The private sector expressed confidence in the federal government yesterday after President López Obrador outlined the achievements of his first 100 days in office in a self-congratulatory report.
“It was a very good report. We’re very surprised about everything that has been achieved in 100 days, it’s incredible,” said Ricardo Salinas Pliego, founder and chairman of the conglomerate Grupo Salinas.
Salinas described López Obrador as a “natural-born leader” and said the outlook for this year is positive.
Carlos Salazar Lomelín, the new president of the influential Business Coordinating Council (CCE), said that despite signs and warnings of a slowing economy, there is confidence within the private sector that the government will stimulate growth through initiatives outlined by López Obrador yesterday, such as actions against corruption and the construction of infrastructure projects.
“There is faith that with these actions, the [growth] numbers can recover and we can have a much better performance, even starting from this year,” he said.
Salazar qualified his statement, however, by saying that “it is too early to judge” the performance of the government in a comprehensive way and to predict how successful its policy initiatives will be.
“We have to have a little bit of patience, see what happens . . . [There are] huge expectations, which is reflected in the country’s [consumer] confidence index and I believe that is a good start. What interests the business community the most is that the climate of confidence continues in order to have greater . . . investment and for that to bring about . . . the growth we all want,” he said.
Antonio del Valle Perochena, president of the Mexican Business Council (CMN) – an elite group made up of 60 of the largest businesses in the country – described López Obrador’s report as conciliatory and positive for the country.
“He announced a lot of investment, which is very positive. We have to concentrate on the new infrastructure projects which I believe are very positive,” he said.
Francisco Cervantes Díaz, president of the Confederation of Industrial Chambers (Concamin), said that the private sector has confidence in López Obrador, while José Manuel López Campos of the Confederation of Chambers of Commerce, Services and Tourism (Concanaco) described the president’s report as “balanced” while acknowledging that 100 days is a very limited time within which to implement the changes the country needs.
Mexico’s richest man, Grupo Carso chairman Carlos Slim, also recognized that only so much can be achieved in such a short period but gave a positive overall assessment of the government’s performance to date.
Interviewed at the National Palace after López Obrador delivered his report, Slim said that he wasn’t at all concerned about the direction the López Obrador administration is taking or the prevailing economic conditions in the country despite a warning from credit rating Standard & Poor’s that Mexico’s sovereign rating could be downgraded during the coming year.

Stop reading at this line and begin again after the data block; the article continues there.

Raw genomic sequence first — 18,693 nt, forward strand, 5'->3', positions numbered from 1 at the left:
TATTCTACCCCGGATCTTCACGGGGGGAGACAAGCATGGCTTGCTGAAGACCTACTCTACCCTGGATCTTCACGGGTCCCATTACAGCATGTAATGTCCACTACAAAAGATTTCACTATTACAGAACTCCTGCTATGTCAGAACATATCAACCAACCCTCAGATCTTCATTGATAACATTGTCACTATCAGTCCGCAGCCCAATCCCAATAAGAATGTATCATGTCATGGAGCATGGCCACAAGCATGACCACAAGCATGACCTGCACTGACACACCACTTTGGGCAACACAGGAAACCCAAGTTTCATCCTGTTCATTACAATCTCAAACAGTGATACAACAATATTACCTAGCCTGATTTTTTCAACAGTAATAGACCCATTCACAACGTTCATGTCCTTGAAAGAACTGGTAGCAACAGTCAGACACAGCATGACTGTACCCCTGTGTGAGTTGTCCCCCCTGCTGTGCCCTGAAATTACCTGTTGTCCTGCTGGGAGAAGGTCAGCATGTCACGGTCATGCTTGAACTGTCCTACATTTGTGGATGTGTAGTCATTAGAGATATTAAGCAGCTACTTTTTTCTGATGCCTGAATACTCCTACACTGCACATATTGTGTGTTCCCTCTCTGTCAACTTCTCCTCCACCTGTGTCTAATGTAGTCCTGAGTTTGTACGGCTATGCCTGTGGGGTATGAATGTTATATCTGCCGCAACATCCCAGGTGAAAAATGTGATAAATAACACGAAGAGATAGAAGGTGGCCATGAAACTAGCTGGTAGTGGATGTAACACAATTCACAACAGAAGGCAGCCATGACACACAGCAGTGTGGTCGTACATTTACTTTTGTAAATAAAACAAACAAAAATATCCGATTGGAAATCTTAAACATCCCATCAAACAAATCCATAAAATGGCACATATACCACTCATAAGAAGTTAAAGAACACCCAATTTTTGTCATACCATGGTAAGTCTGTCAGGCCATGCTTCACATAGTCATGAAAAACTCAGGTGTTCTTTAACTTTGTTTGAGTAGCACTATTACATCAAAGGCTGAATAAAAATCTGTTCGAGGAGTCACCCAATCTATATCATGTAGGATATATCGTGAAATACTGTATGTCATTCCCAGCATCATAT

“I wouldn’t worry about anything. Inflation is coming down, there is greater austerity, sobriety . . . The important thing is that there is a reasonable budget that is being met . . . There is budgetary discipline and the maintenance of macroeconomic balances is working, we’re doing very well, there is no concern,” he said.
The businessman contended that cuts to growth forecasts were not unusual at the start of a new government, and expressed confidence that reaching the 4% economic growth targeted by López Obrador is possible.
“Growth from 1933 to 1982 was 6.2% so of course we can get to 4%. All that’s needed is investment, economic activity, job creation and an improvement to people’s incomes,” Slim said.
He also expressed support for the government’s crackdown on corruption and fuel theft and its plans to combat insecurity, which includes the creation of a national guard.
Sinaloa Governor Quirino Ordaz Coppel said there are high expectations for the new security force, whose creation has been ratified by a majority of state legislatures.
“I believe that it [the national guard] is necessary. The objective of everyone is to reduce insecurity rates . . .” he said.
However, Michoacán Governor Silvano Aureoles expressed skepticism that the national guard will achieve the quick results the federal government is seeking, adding that state and municipal police officers should also be included in the security force in order to bolster its numbers.
He said that combatting insecurity and growing the economy are the two biggest challenges faced by the federal government but praised its efforts to date on reducing fuel theft, an achievement López Obrador highlighted in his report.
Adán Augusto López Hernández, governor of the president’s home state of Tabasco, gave a positive appraisal of López Obrador’s first 100 days in office, emphasizing that there are high expectations for the Maya Train and new oil refinery projects.